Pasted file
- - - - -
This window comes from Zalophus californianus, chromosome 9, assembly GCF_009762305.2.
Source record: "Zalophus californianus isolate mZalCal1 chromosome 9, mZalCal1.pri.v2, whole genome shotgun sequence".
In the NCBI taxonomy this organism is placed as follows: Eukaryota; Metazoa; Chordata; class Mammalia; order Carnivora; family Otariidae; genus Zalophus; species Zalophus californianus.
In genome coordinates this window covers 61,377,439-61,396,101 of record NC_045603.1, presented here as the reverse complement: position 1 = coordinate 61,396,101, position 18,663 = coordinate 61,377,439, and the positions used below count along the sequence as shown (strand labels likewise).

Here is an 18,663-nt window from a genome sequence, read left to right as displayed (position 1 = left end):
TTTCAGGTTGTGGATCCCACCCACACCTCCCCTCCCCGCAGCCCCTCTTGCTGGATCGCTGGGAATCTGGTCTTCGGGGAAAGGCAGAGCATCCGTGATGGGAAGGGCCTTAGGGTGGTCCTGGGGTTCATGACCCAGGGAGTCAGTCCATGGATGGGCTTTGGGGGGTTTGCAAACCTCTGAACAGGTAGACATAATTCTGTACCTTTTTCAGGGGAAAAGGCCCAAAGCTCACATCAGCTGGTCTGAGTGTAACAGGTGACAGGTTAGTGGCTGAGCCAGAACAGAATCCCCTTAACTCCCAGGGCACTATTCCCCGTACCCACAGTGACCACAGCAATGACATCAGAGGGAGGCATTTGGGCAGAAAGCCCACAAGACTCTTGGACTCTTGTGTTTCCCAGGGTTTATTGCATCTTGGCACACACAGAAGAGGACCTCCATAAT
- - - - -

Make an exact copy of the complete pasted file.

This window comes from Zalophus californianus, chromosome 9, assembly GCF_009762305.2.
Source record: "Zalophus californianus isolate mZalCal1 chromosome 9, mZalCal1.pri.v2, whole genome shotgun sequence".
In the NCBI taxonomy this organism is placed as follows: Eukaryota; Metazoa; Chordata; class Mammalia; order Carnivora; family Otariidae; genus Zalophus; species Zalophus californianus.
In genome coordinates this window covers 61,377,439-61,396,101 of record NC_045603.1, presented here as the reverse complement: position 1 = coordinate 61,396,101, position 18,663 = coordinate 61,377,439, and the positions used below count along the sequence as shown (strand labels likewise).

Here is an 18,663-nt window from a genome sequence, read left to right as displayed (position 1 = left end):
TTTCAGGTTGTGGATCCCACCCACACCTCCCCTCCCCGCAGCCCCTCTTGCTGGATCGCTGGGAATCTGGTCTTCGGGGAAAGGCAGAGCATCCGTGATGGGAAGGGCCTTAGGGTGGTCCTGGGGTTCATGACCCAGGGAGTCAGTCCATGGATGGGCTTTGGGGGGTTTGCAAACCTCTGAACAGGTAGACATAATTCTGTACCTTTTTCAGGGGAAAAGGCCCAAAGCTCACATCAGCTGGTCTGAGTGTAACAGGTGACAGGTTAGTGGCTGAGCCAGAACAGAATCCCCTTAACTCCCAGGGCACTATTCCCCGTACCCACAGTGACCACAGCAATGACATCAGAGGGAGGCATTTGGGCAGAAAGCCCACAAGACTCTTGGACTCTTGTGTTTCCCAGGGTTTATTGCATCTTGGCACACACAGAAGAGGACCTCCATAAT